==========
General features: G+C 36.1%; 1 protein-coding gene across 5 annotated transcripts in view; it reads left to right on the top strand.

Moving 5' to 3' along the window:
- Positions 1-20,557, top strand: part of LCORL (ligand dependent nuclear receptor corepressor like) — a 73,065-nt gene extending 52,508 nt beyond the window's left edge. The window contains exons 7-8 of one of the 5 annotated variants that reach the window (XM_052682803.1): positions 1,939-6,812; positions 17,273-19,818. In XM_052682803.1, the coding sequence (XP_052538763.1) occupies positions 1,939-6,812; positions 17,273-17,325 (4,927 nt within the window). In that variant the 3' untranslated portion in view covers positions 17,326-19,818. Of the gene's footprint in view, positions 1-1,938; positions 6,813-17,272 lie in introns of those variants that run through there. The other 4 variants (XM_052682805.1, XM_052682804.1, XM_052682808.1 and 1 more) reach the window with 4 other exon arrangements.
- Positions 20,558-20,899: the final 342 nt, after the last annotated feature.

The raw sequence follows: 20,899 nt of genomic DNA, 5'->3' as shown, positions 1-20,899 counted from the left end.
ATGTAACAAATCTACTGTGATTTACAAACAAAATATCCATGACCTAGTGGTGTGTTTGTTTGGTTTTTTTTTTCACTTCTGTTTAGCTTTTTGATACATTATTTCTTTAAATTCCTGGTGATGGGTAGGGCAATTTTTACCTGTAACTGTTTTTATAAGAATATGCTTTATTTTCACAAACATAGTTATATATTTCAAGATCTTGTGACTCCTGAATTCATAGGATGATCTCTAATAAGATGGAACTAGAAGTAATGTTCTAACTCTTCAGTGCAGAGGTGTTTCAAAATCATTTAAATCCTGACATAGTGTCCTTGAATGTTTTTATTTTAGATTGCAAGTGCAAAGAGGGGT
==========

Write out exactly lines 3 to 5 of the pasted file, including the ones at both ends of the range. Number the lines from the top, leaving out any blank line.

- Positions 1-20,557, top strand: part of LCORL (ligand dependent nuclear receptor corepressor like) — a 73,065-nt gene extending 52,508 nt beyond the window's left edge. The window contains exons 7-8 of one of the 5 annotated variants that reach the window (XM_052682803.1): positions 1,939-6,812; positions 17,273-19,818. In XM_052682803.1, the coding sequence (XP_052538763.1) occupies positions 1,939-6,812; positions 17,273-17,325 (4,927 nt within the window). In that variant the 3' untranslated portion in view covers positions 17,326-19,818. Of the gene's footprint in view, positions 1-1,938; positions 6,813-17,272 lie in introns of those variants that run through there. The other 4 variants (XM_052682805.1, XM_052682804.1, XM_052682808.1 and 1 more) reach the window with 4 other exon arrangements.
- Positions 20,558-20,899: the final 342 nt, after the last annotated feature.

The raw sequence follows: 20,899 nt of genomic DNA, 5'->3' as shown, positions 1-20,899 counted from the left end.